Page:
Among the many recordings of Chopin’s two piano concerti, there are a few favourites that I keep returning to. As a teenager, I loved (and still do) Arthur Rubinstein’s 1961 account of the first concerto with Stanislaw Skrowaczewski and the New Symphony of London. Soviet pianist Emil Gilels’s recording of the same work with Eugene Ormandy and the Philadelphia Orchestra is another that I have a soft spot for. In 2006, the Altara label released a stunning life recording of Mr. Rubinstein playing the second concerto with the Warsaw Philharmonic and Witold Rowicki. To my ears, this life performance towers above all of Mr. Rubinstein’s other distinguished recordings of this concerto – and that, I think, is saying a lot. I am pleased to say that now there is another distinguished addition to the catalogue of Chopin concerti recordings.
I had been eagerly awaiting pianist Ingrid Fliter’s recording of the Chopin concerti for LINN Records (a company more known for their audio equipment), and she certainly does not disappoint. I have always believed that there are pianists who play Chopin, and then there are artists who are Chopin players. Fliter clearly belongs to the latter (much smaller) group.
Chopin filled the scores of both concerti with numerous expressive markings. To my ears, Fliter had really carefully studied and managed to successfully realize the composer’s explicit instructions on how every detail should be played. More importantly, she did not fall into the trap of making the music sound like a series of beautiful episodes. Each movement within each concerto sounds like an organic whole.,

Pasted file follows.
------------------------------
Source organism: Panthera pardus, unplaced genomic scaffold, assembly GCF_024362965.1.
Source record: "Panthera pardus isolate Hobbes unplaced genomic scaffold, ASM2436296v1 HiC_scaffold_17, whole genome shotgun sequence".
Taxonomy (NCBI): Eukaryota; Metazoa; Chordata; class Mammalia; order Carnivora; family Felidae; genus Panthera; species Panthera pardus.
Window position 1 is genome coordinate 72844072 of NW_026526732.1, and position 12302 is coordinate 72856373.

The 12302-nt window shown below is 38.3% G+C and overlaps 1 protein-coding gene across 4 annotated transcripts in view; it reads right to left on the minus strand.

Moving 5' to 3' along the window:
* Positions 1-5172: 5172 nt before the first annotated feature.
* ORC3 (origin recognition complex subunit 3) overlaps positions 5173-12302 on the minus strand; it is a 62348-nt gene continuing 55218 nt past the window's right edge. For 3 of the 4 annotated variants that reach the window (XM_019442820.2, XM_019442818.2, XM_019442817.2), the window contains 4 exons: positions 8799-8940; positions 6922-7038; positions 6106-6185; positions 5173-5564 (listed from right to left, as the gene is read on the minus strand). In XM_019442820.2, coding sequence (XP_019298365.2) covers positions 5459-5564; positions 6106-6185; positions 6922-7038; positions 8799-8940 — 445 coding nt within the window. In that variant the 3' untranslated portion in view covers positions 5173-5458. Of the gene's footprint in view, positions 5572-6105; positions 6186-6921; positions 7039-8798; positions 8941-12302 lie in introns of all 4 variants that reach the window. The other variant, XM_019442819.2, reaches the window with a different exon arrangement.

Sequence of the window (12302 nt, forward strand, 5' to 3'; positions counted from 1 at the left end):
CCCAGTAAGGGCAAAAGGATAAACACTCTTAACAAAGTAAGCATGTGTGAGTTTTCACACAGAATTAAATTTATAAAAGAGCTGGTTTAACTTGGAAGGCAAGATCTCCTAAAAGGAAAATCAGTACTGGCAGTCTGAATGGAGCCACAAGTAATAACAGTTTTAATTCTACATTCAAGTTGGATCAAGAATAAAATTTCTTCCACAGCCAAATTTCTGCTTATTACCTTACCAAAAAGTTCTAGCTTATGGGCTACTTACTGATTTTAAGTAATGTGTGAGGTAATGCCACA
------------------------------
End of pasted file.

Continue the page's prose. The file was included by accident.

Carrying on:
Fliter’s partners in the recording, conductor Jun Märkl and the Scottish Chamber Orchestra did a remarkable job of bringing out the beauty of the orchestral writing. We must thank this conductor for treating the orchestral writing, so underrated by many conductors and musicologists, with the love and devotion it deserves. In both works, Chopin writes especially lovingly and sensitively for the wind instruments, and this is evident in the playing of the members of the orchestra. The LINN engineers did a remarkable job in capturing the sound of both the orchestra and piano.
The playing by Fliter in these concerti is meltingly beautiful. In the slow movements of both works, there is palpably a feeling of hushed eloquence. I must confess that although the performance of the first concerto is outstanding, Fliter’s playing of the second concerto is spellbinding and magical in every respect, from first note to last. I feel that Fliter realizes Chopin’s instruction for the beginning of the third movement - semplice ma graziosamente - to perfection.
I am guessing that Ingrid Fliter’s association with LINN Records is a result of EMI’s (her former recording company) absorption by Warner Classics. Well, EMI’s loss is LINN’s gain, and lovers of the Chopin concerti should immediately run out and purchase this wonderful recording. I am already looking forward to the pianist’s impending recording of Chopin’s Preludes, Op. 28.